By Keith Goble, Land Line state legislative editor
In an effort to make Kansas more competitive with nearby states, a new law allows truckers and others traveling through the state to pick up the pace a bit.
Gov. Sam Brownback signed into law a bill giving the Kansas Department of Transportation the go-ahead to increase the speed limit by 5 mph on portions of highway.
Previously HB2192, the new law authorizes speeds for all vehicles to be increased from 70 mph to 75 mph on rural stretches of divided four-lane highways as early as July 1.
Rep. Marvin Kleeb, R-Overland Park, said he believes the higher limit is good for the state’s economy and for truckers. He pointed out that 13 western states, including neighboring Colorado, Nebraska and Oklahoma, already have a 75 mph limit.
“The higher limit could make Kansas more competitive as a primary route for truckers, as well as vacationers,” Kleeb previously told Land Line. “I can imagine if you’re making money as a trucker an extra 5 mph adds up.”
He also said it will make travel safer.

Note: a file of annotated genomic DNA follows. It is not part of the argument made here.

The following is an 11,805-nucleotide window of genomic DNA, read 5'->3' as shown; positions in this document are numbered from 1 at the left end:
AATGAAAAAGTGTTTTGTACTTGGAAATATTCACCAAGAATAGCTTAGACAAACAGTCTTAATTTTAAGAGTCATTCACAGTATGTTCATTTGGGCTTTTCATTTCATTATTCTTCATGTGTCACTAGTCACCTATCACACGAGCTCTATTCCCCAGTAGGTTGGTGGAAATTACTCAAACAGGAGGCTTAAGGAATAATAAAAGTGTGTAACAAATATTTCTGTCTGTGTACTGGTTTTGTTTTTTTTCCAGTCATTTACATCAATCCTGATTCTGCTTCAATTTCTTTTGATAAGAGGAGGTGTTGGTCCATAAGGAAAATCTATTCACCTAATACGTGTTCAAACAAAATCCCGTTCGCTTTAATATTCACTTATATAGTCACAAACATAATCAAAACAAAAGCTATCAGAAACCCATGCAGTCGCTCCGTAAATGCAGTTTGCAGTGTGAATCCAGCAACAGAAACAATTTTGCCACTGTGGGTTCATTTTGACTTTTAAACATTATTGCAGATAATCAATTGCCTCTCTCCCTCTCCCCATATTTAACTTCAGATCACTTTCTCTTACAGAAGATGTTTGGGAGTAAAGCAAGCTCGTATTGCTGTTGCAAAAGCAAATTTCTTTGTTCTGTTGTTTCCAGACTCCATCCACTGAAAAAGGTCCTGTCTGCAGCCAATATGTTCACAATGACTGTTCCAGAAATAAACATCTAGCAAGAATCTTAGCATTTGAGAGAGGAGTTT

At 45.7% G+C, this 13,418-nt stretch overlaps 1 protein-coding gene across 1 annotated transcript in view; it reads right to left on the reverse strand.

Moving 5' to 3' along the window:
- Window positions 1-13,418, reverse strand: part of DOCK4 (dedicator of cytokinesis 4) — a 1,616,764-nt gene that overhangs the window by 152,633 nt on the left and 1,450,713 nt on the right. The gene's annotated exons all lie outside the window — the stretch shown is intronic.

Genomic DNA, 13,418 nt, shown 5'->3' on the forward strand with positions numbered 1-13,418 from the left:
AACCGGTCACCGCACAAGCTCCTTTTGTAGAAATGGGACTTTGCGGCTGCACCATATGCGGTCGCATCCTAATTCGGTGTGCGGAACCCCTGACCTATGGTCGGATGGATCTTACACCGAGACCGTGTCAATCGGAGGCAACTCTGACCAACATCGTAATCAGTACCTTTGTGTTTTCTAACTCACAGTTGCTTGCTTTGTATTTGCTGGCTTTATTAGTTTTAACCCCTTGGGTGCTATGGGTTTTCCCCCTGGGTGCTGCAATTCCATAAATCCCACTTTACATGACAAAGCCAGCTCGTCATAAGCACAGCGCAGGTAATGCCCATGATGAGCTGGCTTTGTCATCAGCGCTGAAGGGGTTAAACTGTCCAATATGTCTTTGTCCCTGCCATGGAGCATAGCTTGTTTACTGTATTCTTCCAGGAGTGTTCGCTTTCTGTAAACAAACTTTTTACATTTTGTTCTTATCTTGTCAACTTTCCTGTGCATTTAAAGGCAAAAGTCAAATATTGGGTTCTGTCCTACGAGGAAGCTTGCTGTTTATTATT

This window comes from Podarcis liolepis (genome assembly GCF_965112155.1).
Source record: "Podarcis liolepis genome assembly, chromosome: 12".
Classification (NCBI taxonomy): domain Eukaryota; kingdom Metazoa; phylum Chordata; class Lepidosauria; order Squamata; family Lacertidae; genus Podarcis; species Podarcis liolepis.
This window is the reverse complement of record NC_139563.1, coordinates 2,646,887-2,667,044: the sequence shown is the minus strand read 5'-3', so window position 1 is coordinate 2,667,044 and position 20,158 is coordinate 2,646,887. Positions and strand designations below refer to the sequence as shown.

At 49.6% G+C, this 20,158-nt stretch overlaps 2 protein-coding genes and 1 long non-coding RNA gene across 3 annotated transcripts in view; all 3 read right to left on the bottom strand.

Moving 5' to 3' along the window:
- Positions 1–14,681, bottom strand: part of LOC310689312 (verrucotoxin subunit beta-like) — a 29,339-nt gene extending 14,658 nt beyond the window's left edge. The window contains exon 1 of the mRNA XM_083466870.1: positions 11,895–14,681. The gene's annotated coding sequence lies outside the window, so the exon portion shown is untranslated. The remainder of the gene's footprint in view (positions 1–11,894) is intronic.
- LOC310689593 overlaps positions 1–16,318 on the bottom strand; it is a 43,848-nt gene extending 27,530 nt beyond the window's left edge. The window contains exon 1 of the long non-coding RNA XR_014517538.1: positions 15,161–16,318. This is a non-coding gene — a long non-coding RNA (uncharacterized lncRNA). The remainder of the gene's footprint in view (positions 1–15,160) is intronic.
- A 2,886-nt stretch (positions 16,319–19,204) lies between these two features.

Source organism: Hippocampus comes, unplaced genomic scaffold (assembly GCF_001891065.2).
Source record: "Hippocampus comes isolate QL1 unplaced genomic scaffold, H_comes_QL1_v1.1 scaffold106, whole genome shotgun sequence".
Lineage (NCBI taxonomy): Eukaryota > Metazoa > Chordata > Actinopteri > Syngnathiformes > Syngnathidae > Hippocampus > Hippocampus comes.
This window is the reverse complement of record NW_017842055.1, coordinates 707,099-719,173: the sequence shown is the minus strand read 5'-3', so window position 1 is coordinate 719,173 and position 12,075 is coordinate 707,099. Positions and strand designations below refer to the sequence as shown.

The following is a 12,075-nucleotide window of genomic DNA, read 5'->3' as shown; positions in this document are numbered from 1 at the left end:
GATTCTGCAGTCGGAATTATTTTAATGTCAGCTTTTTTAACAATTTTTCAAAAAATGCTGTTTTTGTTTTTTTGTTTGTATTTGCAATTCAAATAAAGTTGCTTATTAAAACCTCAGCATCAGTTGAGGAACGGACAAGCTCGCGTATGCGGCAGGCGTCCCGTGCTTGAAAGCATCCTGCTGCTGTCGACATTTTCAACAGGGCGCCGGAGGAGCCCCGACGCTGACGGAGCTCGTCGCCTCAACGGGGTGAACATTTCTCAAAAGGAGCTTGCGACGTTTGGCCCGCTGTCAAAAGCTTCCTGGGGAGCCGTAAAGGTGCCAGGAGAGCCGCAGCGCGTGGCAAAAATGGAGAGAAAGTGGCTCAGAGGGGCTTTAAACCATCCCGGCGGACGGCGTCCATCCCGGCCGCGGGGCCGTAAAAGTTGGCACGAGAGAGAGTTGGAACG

“We have a lot of people who want to drive 75. It is a natural speed limit in a lot of people’s minds and this would bring a lot of the slower drivers up to 75, which would create an overall safety enhancement,” he said.
KDOT is already working on identifying portions of highway that will accommodate the higher speed limit. Spokesman Steve Swartz told Land Line the department is taking into consideration traffic volumes, crash rates and hills and curves on the 1,060 miles of highways eligible.
The price tag to modify existing signage could be as much as $16,000 to $24,000. Swartz said that would cover the cost to rivet aluminum sheets with “75” printed on them for about 550 signs throughout the state.
Swartz said placing sheets on signs instead of replacing the entire sign will save the state money.
The Kansas Turnpike Authority can also decide to increase speeds on the turnpike.
A provision included in the bill allows travelers who are ticketed for driving within 10 mph above the speed limit to avoid having the violation reported to insurance. In addition, it would not count as a moving violation against their license.
To view other legislative activities of interest for Kansas, click here.
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